Cardiovascular failure, or shock, can be caused by (1) depletion
of the vascular volume, (2) compression of the heart or great veins,
(3) intrinsic failure of the heart itself or failure arising from
excessive hindrance to ventricular ejection, (4) loss of autonomic
control of the vasculature, (5) severe untreated systemic inflammation,
and (6) severe but partially compensated systemic inflammation.
If the shock is decompensated, the blood pressure or the cardiac
output will be inadequate for peripheral perfusion; in compensated shock,
the perfusion will be adequate but only at the expense of excessive
demands on the heart. Depending on the type and severity of cardiovascular
failure and on response to treatment, shock can go on to compromise
other organ systems. This chapter discusses the cardiovascular and
pulmonary disorders associated with shock.
Hypovolemic shock (shock caused by inadequate circulating blood
volume) is most often caused by bleeding but may also be a consequence
of protracted vomiting or diarrhea, sequestration of fluid in the
gut lumen (eg, bowel obstruction), or loss of plasma into injured
or burned tissues. Regardless of the etiology, the compensatory
responses, mediated primarily by the adrenergic nervous system,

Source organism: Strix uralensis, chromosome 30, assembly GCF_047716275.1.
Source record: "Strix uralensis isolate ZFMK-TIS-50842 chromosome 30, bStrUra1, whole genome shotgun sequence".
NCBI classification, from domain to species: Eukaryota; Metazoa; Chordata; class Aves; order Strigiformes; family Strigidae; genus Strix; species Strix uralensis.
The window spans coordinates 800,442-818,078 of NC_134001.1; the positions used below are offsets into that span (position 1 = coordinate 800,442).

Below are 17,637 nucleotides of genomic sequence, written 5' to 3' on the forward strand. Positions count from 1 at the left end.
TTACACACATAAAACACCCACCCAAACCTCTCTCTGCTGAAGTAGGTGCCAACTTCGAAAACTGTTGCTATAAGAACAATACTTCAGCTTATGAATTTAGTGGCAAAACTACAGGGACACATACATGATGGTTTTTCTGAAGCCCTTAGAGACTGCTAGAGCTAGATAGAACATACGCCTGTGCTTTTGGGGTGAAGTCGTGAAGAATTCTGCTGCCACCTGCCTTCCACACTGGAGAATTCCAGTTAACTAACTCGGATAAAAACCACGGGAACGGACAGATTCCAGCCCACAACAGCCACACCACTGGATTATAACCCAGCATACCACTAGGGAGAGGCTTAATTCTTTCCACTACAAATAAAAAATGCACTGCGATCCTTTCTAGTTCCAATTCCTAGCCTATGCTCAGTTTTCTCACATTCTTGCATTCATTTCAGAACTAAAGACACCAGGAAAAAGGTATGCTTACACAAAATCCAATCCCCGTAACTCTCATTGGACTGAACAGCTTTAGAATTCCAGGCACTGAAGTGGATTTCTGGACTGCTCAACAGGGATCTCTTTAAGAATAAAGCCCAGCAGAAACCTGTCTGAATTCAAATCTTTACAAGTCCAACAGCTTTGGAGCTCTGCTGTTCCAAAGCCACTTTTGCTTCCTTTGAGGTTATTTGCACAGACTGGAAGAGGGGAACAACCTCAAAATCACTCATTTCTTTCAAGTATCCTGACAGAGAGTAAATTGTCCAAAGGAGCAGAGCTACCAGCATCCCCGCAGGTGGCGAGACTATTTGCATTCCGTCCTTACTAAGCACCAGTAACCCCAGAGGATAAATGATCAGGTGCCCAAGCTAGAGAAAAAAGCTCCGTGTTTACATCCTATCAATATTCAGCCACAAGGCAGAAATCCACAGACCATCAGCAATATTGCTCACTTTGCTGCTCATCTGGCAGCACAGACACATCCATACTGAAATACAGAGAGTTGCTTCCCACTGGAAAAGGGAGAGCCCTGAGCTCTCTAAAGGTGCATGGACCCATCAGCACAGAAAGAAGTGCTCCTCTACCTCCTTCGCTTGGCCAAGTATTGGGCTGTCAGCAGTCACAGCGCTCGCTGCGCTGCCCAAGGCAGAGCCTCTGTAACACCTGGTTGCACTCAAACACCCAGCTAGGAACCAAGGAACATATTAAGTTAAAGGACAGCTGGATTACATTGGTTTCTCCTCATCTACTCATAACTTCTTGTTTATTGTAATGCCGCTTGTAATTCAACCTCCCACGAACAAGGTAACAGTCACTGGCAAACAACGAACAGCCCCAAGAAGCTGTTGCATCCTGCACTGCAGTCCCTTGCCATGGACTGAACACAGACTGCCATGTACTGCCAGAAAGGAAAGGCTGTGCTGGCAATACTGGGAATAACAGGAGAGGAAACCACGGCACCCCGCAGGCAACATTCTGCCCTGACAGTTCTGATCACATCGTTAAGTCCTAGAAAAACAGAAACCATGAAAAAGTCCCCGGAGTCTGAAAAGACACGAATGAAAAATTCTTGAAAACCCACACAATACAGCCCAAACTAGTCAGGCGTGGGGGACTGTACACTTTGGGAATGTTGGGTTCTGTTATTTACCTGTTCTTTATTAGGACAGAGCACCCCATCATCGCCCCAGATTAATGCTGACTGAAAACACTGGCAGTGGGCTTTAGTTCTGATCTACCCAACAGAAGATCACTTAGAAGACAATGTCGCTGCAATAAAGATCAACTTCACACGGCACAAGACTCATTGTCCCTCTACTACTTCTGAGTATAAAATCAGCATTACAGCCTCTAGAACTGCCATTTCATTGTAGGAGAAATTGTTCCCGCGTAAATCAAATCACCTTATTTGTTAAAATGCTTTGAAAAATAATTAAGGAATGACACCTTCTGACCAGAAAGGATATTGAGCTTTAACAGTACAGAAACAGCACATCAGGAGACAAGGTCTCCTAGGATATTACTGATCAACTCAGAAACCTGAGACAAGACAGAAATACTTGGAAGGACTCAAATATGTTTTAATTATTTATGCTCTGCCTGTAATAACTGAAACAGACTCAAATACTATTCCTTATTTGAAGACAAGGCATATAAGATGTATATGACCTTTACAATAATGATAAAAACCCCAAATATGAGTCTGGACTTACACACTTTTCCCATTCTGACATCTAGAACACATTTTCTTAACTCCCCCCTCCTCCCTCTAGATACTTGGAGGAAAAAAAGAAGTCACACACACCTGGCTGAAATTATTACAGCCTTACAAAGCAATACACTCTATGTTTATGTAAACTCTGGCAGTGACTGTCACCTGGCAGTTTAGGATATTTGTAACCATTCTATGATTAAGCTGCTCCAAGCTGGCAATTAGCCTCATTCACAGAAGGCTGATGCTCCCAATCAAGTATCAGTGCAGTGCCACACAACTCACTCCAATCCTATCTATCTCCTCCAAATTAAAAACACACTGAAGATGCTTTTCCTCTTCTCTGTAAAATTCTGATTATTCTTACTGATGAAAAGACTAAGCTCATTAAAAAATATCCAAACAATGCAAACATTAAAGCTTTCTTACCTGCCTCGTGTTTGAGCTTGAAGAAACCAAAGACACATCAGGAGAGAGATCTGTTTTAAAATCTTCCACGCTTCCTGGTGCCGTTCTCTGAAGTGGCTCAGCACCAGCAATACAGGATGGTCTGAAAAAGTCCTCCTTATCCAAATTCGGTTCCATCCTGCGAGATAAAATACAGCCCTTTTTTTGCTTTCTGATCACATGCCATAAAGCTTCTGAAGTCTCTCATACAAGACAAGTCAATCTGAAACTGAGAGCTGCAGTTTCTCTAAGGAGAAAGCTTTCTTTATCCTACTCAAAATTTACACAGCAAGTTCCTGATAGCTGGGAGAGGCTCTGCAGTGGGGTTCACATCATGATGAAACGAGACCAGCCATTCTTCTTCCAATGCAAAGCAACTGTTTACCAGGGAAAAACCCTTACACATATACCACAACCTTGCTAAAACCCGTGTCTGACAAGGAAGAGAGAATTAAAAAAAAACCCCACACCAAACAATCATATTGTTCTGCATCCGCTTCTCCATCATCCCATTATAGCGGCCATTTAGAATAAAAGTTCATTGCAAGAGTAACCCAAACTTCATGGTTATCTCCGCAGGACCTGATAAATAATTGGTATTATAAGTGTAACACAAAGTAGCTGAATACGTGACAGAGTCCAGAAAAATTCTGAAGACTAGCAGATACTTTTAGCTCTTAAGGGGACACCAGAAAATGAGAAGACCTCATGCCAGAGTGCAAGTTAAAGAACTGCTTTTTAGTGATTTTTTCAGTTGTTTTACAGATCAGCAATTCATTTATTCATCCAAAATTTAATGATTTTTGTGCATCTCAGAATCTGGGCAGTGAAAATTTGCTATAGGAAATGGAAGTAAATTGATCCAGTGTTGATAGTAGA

are the same: (1) constriction of the venules and small veins in
the skin, fat, skeletal muscle, and viscera with displacement of
blood from the peripheral capacitance vessels to the heart; (2)
constriction of arterioles in the skin, skeletal muscle, gut, pancreas,
spleen, and liver (but not the brain or heart); (3) improved cardiac performance
through an increase in heart rate and contractility; and (4) increased
sodium and water reabsorption through renin-angiotensin-aldosterone
as well as vasopressin release. The result is improved cardiac filling,
increased cardiac output (both directly by the increase in contractility
and indirectly through increased end-diastolic volumes), and increased
blood flow to organs with no or limited tolerance for ischemia (brain and heart).
The symptoms and signs of hypovolemic shock are many and can
be caused either by the inadequate blood volume or by the compensatory
responses. Some manifest themselves early, some late. One of the
earliest signs is that of postural hypotension—a fall in
the systolic blood pressure of more than 10 mm Hg that persists
for more than 1 minute when the patient sits up. It can be very useful
in patients who are suspected of being hypovolemic from either dehydration
or occult internal blood loss (eg, in a patient who might have gastrointestinal bleeding).
Other signs will have to be used, however, in very ill patients
and in injured patients, who might not tolerate changes in position.
Another early sign can make itself known when the physician has
difficulty in establishing intravenous access. In addition, the
skin might be cold and pale. The pallor, which can be detected in
all patients, including those with deeply pigmented skin, is best
detected by compressing a toe to produce blanching on ...